The foods you want to get, of course, are the vegetables, fruits, whole grains and beans. Why those foods? First of all, they don’t have bad fat. They don’t have saturated fat, to any substantial degree. They don’t have trans-fats. And that’s really important because research has shown that people who reduce the “bad fats” have dramatically reduced their chances of getting Alzheimer’s disease. But these foods at the same time give you the protein and the calcium and so forth that you need. I might also say a word about Vitamin E-containing food. Foods like walnuts, almonds, sunflower seeds and sesame seeds bring you Vitamin E. You don’t need a lot; just as a topping on your salad or pancakes, an ounce or so. Also, blueberries and grapes have both been shown to be memory boosters in studies at the University of Cincinnati. And in Okinawa, where there are more centenarians than anywhere in the world, the dietary staple there is not fish. And it’s not rice. It’s actually sweet potatoes. So sweet potatoes are front and center on my own shopping list. So those are a few foods I like to recommend.

And in your research, when someone starts eating these foods, what happens? How do they feel?

Several things are going to happen. First of all, on day one, you’re likely to feel a little more energetic. A little bit lighter. If you have any kind of digestive problems, they sort themselves out within a day or so. I’m talking about people who have constipation for years. It often gets dramatically better very quickly. Weight loss usually begins the first week. If you are a normal weight, you’re not going to lose any weight. But if you are overweight, whether it’s 15 pounds or 215 pounds, you’re going to start losing weight. And this occurs slowly and steadily as the months roll out. If you have a high cholesterol level, that starts to diminish. If you have high blood pressure, that comes down. If you have diabetes or high blood sugar, that starts improving. And that causes me, by the way, to encourage people to let their doctors know they are doing it. Not that it’s in any way unsafe, but if you are on medicines, your doctor will want to work with you to ratchet you down on your medicines as you don’t need them any more, and it’s good to do that in a careful way.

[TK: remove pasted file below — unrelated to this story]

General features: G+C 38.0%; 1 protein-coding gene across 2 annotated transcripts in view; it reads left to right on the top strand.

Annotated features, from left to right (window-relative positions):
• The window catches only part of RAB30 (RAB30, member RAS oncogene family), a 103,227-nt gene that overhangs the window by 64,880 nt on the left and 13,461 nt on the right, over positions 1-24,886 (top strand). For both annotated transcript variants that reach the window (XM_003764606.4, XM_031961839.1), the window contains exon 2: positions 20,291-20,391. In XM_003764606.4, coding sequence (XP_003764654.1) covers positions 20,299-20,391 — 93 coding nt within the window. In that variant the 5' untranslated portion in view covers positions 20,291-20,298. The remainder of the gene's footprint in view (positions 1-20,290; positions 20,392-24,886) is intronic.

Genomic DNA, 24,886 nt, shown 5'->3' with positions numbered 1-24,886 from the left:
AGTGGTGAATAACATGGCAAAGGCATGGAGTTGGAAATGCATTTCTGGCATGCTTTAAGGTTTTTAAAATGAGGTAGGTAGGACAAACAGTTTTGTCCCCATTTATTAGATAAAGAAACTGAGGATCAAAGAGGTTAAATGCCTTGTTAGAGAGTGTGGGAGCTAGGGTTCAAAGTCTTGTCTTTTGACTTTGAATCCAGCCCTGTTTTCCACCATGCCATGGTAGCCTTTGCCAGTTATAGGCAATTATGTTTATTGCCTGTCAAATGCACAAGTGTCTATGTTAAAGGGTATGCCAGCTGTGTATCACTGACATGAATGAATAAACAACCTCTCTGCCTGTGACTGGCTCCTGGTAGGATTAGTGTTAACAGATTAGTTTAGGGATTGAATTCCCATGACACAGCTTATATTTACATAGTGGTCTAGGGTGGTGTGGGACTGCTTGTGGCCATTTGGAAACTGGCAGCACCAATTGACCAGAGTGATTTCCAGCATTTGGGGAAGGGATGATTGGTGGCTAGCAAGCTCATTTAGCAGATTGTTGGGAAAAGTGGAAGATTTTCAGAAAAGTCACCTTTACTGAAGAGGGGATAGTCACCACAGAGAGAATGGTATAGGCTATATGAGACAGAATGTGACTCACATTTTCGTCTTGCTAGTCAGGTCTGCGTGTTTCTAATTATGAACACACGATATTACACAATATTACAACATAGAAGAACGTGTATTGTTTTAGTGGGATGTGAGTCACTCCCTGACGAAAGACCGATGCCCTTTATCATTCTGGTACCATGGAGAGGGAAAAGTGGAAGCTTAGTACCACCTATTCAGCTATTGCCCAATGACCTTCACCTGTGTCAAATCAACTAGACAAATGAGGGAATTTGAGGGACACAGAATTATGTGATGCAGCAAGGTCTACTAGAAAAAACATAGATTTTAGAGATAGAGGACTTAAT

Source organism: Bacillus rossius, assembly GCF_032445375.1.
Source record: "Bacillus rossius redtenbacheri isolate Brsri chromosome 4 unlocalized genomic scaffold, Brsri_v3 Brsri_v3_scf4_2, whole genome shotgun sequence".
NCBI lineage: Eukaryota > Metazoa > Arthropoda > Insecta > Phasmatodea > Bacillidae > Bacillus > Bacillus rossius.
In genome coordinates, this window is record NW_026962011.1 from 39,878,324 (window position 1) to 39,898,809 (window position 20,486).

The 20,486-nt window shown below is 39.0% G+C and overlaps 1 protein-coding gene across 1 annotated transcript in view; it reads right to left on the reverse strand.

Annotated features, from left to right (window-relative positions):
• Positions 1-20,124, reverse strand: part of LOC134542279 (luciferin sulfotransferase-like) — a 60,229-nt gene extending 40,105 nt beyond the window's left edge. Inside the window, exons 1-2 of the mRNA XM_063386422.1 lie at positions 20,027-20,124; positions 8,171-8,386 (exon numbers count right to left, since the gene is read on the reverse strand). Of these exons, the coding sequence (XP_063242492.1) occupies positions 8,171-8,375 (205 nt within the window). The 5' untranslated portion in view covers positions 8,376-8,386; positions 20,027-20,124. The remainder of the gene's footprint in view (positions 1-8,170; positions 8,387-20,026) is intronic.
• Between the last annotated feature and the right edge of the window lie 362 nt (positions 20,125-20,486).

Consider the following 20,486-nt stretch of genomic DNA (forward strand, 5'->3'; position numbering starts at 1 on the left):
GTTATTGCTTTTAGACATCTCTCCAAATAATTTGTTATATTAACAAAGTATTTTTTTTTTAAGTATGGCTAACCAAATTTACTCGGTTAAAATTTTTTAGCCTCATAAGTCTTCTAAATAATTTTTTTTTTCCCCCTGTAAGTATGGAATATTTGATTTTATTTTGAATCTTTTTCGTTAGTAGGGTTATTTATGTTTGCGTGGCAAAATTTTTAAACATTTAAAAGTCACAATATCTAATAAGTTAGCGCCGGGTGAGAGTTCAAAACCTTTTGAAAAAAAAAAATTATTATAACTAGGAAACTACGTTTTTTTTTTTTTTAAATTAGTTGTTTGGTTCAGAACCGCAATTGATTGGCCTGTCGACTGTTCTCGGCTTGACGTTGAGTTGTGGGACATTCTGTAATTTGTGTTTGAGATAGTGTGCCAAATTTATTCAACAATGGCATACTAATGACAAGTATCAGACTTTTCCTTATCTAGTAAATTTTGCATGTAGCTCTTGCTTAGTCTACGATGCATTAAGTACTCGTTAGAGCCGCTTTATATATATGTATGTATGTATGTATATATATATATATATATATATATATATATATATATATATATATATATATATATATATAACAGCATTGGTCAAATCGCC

What I found interesting about Power Foods, although the focus is on preventing Alzheimer’s, was that your plan helps everything: weight loss, better heart health, more energy, diabetes prevention.